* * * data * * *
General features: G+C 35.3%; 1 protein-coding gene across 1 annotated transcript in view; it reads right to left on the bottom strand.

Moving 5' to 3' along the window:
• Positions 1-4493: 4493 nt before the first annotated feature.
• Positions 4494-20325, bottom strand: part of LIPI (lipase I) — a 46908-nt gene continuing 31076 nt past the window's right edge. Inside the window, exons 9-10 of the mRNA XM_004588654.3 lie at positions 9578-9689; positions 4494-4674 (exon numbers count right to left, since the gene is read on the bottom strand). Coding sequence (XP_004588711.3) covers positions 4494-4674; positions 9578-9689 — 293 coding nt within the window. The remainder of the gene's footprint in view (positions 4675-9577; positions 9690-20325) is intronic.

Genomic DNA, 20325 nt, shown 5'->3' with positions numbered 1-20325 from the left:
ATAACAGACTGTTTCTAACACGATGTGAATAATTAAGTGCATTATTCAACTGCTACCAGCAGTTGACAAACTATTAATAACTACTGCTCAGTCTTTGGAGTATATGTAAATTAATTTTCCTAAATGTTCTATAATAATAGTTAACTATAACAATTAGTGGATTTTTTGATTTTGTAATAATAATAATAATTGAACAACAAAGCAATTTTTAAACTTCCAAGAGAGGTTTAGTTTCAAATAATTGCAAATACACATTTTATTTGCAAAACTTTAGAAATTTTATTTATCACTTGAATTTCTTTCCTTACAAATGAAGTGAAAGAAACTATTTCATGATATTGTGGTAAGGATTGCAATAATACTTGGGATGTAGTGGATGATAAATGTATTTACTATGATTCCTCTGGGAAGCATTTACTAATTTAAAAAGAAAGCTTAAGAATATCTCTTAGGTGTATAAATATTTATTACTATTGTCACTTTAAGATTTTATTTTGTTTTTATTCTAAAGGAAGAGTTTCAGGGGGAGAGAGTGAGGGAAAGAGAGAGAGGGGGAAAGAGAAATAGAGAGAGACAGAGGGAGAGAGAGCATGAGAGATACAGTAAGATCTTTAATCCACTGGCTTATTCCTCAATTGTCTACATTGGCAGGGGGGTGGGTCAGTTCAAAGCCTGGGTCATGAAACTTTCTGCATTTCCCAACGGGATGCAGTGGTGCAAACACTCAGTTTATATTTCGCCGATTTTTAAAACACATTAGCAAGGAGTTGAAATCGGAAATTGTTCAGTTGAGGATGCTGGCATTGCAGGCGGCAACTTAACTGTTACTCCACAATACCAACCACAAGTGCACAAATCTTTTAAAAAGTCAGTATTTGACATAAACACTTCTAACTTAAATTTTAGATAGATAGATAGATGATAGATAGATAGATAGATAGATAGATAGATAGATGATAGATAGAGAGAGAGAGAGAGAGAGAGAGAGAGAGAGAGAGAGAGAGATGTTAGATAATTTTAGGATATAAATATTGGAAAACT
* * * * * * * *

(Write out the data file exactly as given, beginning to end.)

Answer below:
General features: G+C 35.3%; 1 protein-coding gene across 1 annotated transcript in view; it reads right to left on the bottom strand.

Moving 5' to 3' along the window:
• Positions 1-4493: 4493 nt before the first annotated feature.
• Positions 4494-20325, bottom strand: part of LIPI (lipase I) — a 46908-nt gene continuing 31076 nt past the window's right edge. Inside the window, exons 9-10 of the mRNA XM_004588654.3 lie at positions 9578-9689; positions 4494-4674 (exon numbers count right to left, since the gene is read on the bottom strand). Coding sequence (XP_004588711.3) covers positions 4494-4674; positions 9578-9689 — 293 coding nt within the window. The remainder of the gene's footprint in view (positions 4675-9577; positions 9690-20325) is intronic.

Genomic DNA, 20325 nt, shown 5'->3' with positions numbered 1-20325 from the left:
ATAACAGACTGTTTCTAACACGATGTGAATAATTAAGTGCATTATTCAACTGCTACCAGCAGTTGACAAACTATTAATAACTACTGCTCAGTCTTTGGAGTATATGTAAATTAATTTTCCTAAATGTTCTATAATAATAGTTAACTATAACAATTAGTGGATTTTTTGATTTTGTAATAATAATAATAATTGAACAACAAAGCAATTTTTAAACTTCCAAGAGAGGTTTAGTTTCAAATAATTGCAAATACACATTTTATTTGCAAAACTTTAGAAATTTTATTTATCACTTGAATTTCTTTCCTTACAAATGAAGTGAAAGAAACTATTTCATGATATTGTGGTAAGGATTGCAATAATACTTGGGATGTAGTGGATGATAAATGTATTTACTATGATTCCTCTGGGAAGCATTTACTAATTTAAAAAGAAAGCTTAAGAATATCTCTTAGGTGTATAAATATTTATTACTATTGTCACTTTAAGATTTTATTTTGTTTTTATTCTAAAGGAAGAGTTTCAGGGGGAGAGAGTGAGGGAAAGAGAGAGAGGGGGAAAGAGAAATAGAGAGAGACAGAGGGAGAGAGAGCATGAGAGATACAGTAAGATCTTTAATCCACTGGCTTATTCCTCAATTGTCTACATTGGCAGGGGGGTGGGTCAGTTCAAAGCCTGGGTCATGAAACTTTCTGCATTTCCCAACGGGATGCAGTGGTGCAAACACTCAGTTTATATTTCGCCGATTTTTAAAACACATTAGCAAGGAGTTGAAATCGGAAATTGTTCAGTTGAGGATGCTGGCATTGCAGGCGGCAACTTAACTGTTACTCCACAATACCAACCACAAGTGCACAAATCTTTTAAAAAGTCAGTATTTGACATAAACACTTCTAACTTAAATTTTAGATAGATAGATAGATGATAGATAGATAGATAGATAGATAGATAGATAGATGATAGATAGAGAGAGAGAGAGAGAGAGAGAGAGAGAGAGAGAGAGAGAGATGTTAGATAATTTTAGGATATAAATATTGGAAAACT